The Music Box Village is an installation of musical houses—structures made to be played like instruments—that traveled the world before settling into a permanent location by the Industrial Canal in Bywater. It serves as both a sculpture garden and an event space.

“The Music Box Village is a living, breathing altar you can interact with, because all the structures are made from recycled homes. Think of the people who lived within those walls that have been rebuilt into an amazing sound bath. I feel each one of those are different altars and shrines by artists who put their love and intention into them.”

The exterior of the Music Box village in New Orleans. There is a courtyard surrounded by various building structures and trees. Photo by Josh Brasted

9. New Orleans Historic Voodoo Museum

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724 Dumaine St
New Orleans, LA 70116
(504) 680-0128
Visit Website

This petite museum contains multitudes of information, artifacts, and offerings.

“The New Orleans Voodoo Museum on Dumaine has three rooms of altars. I go every time I’m there, and I always see something I haven’t seen before.”

1. Carmel & Sons Botanica

1532 Dumaine St, New Orleans, LA 70116

Spiritual supplies, including Voodoo oils, candles, art, and herbs, are available at this neighborhood botanica, which focuses on Haitian Voodoo.

“Carmel & Sons is in Treme, and they have revolving altars for different things throughout the year. They are a beautiful and authentic botanica.”

1532 Dumaine St
New Orleans, LA 70116

2. Our Lady of Guadalupe Chapel, International Shrine of St Jude

411 N Rampart St, New Orleans, LA 70112

“I love the altars in Our Lady of Guadalupe. They’re very Catholic and have that old Italian feel—what I imagine a grandmother’s altar would be if she could have the altar of her dreams. Gaudy candles and statues and everything.”

411 N Rampart St
New Orleans, LA 70112

3. ISKCON

2936 Esplanade Ave, New Orleans, LA 70119

This ISKCON temple hosts free vegetarian dinners every at Sunday evening, which are preceded by worship. Temple services start around 6:30, and the cafeteria-style meal starts after that—usually around 7:30 p.m. You don’t have to go to the service in order to enjoy the Indian food, but know that it usually draws a crowd (and long lines).

“It’s a blessed environment and blessed food—one of my favorite places in New Orleans to go to feel blessed in general. The whole house is a temple, so it’s beautiful.”

2936 Esplanade Ave
New Orleans, LA 70119

4. St. Roch Cemetery No. 1

1725 St Roch Ave, New Orleans, LA 70117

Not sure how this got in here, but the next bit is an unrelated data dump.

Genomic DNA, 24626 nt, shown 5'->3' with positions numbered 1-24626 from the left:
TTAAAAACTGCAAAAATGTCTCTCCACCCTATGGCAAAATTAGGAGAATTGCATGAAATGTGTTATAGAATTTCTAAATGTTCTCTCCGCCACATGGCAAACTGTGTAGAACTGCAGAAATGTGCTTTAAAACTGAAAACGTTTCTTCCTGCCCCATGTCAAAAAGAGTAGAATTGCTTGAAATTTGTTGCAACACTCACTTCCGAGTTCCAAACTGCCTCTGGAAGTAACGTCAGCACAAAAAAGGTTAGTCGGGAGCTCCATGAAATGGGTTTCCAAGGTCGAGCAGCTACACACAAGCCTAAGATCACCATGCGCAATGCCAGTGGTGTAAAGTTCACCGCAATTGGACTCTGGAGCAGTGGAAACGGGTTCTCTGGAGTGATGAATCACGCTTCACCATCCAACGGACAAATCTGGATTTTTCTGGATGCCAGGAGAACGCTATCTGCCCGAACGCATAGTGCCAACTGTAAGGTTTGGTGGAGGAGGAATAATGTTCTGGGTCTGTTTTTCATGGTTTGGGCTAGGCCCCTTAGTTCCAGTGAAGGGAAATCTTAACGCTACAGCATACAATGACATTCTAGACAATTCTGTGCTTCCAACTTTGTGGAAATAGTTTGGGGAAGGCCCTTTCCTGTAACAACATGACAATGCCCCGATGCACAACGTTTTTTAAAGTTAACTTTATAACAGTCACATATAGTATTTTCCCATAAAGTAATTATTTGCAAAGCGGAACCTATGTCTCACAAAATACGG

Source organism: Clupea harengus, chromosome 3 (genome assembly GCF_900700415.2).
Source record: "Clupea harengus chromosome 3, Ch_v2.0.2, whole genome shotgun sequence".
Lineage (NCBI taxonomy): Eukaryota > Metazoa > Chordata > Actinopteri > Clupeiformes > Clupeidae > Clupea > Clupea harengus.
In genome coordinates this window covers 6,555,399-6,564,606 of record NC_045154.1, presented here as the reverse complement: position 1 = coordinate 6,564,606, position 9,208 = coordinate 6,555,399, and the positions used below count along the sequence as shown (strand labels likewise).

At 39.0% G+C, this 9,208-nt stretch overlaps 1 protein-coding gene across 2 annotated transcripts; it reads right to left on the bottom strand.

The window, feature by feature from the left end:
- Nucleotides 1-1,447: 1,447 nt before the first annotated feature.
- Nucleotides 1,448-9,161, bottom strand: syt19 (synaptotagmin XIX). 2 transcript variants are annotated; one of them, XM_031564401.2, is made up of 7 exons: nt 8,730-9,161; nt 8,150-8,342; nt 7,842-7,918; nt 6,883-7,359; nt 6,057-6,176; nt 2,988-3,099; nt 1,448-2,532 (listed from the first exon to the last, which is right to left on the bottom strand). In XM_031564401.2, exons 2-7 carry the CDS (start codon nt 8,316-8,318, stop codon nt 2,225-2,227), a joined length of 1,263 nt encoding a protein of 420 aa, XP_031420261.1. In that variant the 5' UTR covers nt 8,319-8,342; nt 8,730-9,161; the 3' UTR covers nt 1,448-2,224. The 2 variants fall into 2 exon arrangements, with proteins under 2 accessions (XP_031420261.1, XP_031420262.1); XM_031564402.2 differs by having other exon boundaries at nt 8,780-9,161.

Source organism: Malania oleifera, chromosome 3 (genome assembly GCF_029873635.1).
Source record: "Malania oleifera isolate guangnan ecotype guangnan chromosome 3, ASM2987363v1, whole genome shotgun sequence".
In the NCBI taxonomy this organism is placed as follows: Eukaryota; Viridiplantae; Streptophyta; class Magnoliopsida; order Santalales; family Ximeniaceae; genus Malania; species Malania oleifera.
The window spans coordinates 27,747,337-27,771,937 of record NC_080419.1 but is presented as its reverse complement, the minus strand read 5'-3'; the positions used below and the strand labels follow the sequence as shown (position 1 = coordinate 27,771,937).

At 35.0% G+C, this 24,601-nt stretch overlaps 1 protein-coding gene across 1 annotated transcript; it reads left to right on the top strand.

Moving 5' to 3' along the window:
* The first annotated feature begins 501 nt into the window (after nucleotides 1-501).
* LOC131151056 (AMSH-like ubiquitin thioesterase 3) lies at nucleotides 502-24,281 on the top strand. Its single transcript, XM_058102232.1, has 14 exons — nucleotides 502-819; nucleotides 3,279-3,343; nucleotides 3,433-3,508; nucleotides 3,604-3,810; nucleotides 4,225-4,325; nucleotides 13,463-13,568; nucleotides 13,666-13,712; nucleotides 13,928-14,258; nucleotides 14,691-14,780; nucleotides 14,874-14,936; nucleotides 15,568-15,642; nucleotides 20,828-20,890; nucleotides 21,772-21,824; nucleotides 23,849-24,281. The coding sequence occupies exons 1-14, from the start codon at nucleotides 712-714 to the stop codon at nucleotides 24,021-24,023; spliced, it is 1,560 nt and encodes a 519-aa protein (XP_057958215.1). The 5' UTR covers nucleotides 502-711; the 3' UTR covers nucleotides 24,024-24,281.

A wall with peeling white paint has multiple fake human limbs hanging from a rope on it. There is a ledge with various objects on it including a cross and several statue heads. Corbis via Getty Images

Built in 1876, this Gothic Revival chapel is a pilgrimage site for faithful devotees of St. Roch, the patron saint of healing. They leave prosthetic feet, hands, eyes, and other medical devices in the shrine as offerings. A renovation of the chapel is underway.

“St. Roch is one of my favorites. I love it there. It almost feels like an art installation. The shrine has been closed for a while, but you can peek through the windows.”

1725 St Roch Ave
New Orleans, LA 70117

5. Mudlark Theater

1200 Port St, New Orleans, LA 70117

Mudlark Theater is a black-box performance space in Bywater. Its feel, smell, and aesthetic are reminiscient of turn-of-the-century New Orleans, Kook said.

“The Mudlark is one of my top three favorite places to go in New Orleans. To me, it is a sacred space. In the entry room, there’s an altar of Pandora Gastelum’s puppets and marionettes. A lot of the stories behind the puppets are tragic, sad, and beautiful. It’s an important altar space, and all these stories and energies are connected to the puppets, poppets, and marionettes.”

1200 Port St
New Orleans, LA 70117

6. New Orleans Healing Center

2372 St Claude Ave, New Orleans, LA 70117

The New Orleans Healing Center houses a food co-op, yoga studio, events venue, and various small businesses, as well as a botanica and shrine.

“I work with Marie Laveau, so of course I love the Healing Center’s shrine, because it is specifically for that person. People can leave offerings there, since they can’t go to (Laveau’s tomb) at St. Louis Cemetery No. 1 any more (without paying an entry fee).”

2372 St Claude Ave
New Orleans, LA 70117

7. Voodoo Spiritual Temple

1428 N Rampart St, New Orleans, LA 70116

Open since 1990, this temple focuses on West African spiritual practices. The altar is tucked away out of plain sight, but proprietress Princess Miriam is known to offer the occasional private tour.

“Priestess Miriam’s altar is in her space on Rampart Street. It’s also a shop, and she gives readings.”

1428 N Rampart St
New Orleans, LA 70116

8. The Music Box Village

4557 N Rampart St, New Orleans, LA 70117
The exterior of the Music Box village in New Orleans. There is a courtyard surrounded by various building structures and trees. Photo by Josh Brasted

The Music Box Village is an installation of musical houses—structures made to be played like instruments—that traveled the world before settling into a permanent location by the Industrial Canal in Bywater. It serves as both a sculpture garden and an event space.

“The Music Box Village is a living, breathing altar you can interact with, because all the structures are made from recycled homes. Think of the people who lived within those walls that have been rebuilt into an amazing sound bath. I feel each one of those are different altars and shrines by artists who put their love and intention into them.”

4557 N Rampart St
New Orleans, LA 70117

9. New Orleans Historic Voodoo Museum

724 Dumaine St, New Orleans, LA 70116

This petite museum contains multitudes of information, artifacts, and offerings.

“The New Orleans Voodoo Museum on Dumaine has three rooms of altars. I go every time I’m there, and I always see something I haven’t seen before.”

724 Dumaine St
New Orleans, LA 70116